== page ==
A new role for zebrafish: larger scale gene function studies
A relatively new method of targeting specific DNA sequences in zebrafish could dramatically accelerate the discovery of gene function and the identification of disease genes in humans, according to scientists at the National Human Genome Research Institute (NHGRI), part of the National Institutes of Health.
From Zebrafish to People
In a study posted online on June 5, 2015, and to be published in the July 2015 issue of Genome Research, the researchers reported that the gene-editing technology known as CRISPR/Cas9 is six times more effective than other techniques at homing in on target genes and inserting or deleting specific sequences. The study also demonstrated that the CRISPR/Cas9 method can be used in a "multiplexed" fashion - that is, targeting and mutating multiple genes at the same time to determine their functions.
"It was shown about a year ago that CRISPR can knock out a gene quickly," said Shawn Burgess, Ph.D., a senior investigator with NHGRI's Translational and Functional Genomics Branch and head of the Developmental Genomics Section. "What we have done is to establish an entire pipeline for knocking out many genes and testing their function quickly in a vertebrate model." Researchers often try to determine the role of a gene by knocking it out - turning it off or removing it - and watching the potential effects on an organism lacking it.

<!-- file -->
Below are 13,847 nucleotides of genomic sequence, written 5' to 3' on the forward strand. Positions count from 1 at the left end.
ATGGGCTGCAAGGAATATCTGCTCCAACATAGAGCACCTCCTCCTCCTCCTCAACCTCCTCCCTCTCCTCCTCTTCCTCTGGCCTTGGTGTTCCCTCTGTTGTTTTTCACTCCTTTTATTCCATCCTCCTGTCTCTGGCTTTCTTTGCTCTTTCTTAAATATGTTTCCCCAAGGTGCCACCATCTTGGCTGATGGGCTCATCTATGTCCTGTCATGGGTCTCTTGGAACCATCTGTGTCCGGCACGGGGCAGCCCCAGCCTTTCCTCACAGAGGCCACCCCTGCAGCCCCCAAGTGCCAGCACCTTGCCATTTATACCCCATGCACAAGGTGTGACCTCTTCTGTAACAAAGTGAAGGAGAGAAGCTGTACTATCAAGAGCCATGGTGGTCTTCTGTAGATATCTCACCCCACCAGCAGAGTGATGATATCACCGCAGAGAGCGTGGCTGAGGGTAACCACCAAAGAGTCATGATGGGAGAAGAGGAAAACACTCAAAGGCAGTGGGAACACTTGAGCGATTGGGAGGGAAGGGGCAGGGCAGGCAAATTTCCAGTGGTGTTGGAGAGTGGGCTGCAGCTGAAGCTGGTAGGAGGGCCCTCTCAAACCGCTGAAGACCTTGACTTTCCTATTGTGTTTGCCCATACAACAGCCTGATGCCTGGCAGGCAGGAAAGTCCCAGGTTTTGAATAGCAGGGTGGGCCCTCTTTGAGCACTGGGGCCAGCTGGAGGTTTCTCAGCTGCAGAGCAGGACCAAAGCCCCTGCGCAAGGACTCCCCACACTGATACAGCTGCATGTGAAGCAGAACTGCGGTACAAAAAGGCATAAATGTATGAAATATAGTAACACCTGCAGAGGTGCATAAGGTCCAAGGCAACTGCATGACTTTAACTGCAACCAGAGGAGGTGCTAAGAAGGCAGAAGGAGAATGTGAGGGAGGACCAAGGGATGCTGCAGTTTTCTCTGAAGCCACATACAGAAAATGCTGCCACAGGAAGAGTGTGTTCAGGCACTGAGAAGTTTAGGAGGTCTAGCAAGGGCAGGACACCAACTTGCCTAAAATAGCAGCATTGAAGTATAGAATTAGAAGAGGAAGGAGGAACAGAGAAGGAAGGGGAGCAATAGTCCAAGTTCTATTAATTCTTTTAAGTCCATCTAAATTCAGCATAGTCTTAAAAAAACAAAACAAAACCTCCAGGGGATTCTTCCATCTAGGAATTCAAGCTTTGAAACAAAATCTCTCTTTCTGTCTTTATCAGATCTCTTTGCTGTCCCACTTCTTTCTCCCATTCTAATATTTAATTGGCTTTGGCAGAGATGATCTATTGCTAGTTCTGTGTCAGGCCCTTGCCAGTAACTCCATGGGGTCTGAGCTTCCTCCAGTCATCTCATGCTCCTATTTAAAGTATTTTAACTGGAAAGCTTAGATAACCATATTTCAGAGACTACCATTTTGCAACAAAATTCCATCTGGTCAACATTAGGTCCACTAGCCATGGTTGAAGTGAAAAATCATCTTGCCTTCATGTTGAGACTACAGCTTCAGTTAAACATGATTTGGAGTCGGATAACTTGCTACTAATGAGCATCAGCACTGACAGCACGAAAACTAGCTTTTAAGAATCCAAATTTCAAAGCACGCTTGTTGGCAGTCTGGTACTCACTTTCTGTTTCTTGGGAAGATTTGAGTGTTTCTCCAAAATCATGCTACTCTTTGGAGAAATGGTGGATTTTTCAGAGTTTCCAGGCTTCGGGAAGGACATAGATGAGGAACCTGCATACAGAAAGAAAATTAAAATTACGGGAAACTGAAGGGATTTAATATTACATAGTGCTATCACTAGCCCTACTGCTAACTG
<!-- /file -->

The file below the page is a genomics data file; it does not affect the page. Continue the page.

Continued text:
Such larger scale - termed high-throughput - gene targeting in an animal model could be particularly useful for human genomic research. Only 10 to 20 percent of recognized human genes have been subjected to such rigorous testing, Dr. Burgess said. The functions of many other genes have been inferred based on analyzing proteins or have been identified as possible disease genes, but the functions of those genes have not been confirmed by knocking them out in animal models and seeing what happens.
"This is a way to do that on a more cost-efficient and large scale," Dr. Burgess said.
"The study of zebrafish has already led to advances in our understanding of cancer and other human diseases," said NHGRI Director Eric Green, M.D., Ph.D. "We anticipate that the techniques developed by NHGRI researchers will accelerate understanding the biological function of specific genes and the role they play in human genetic diseases."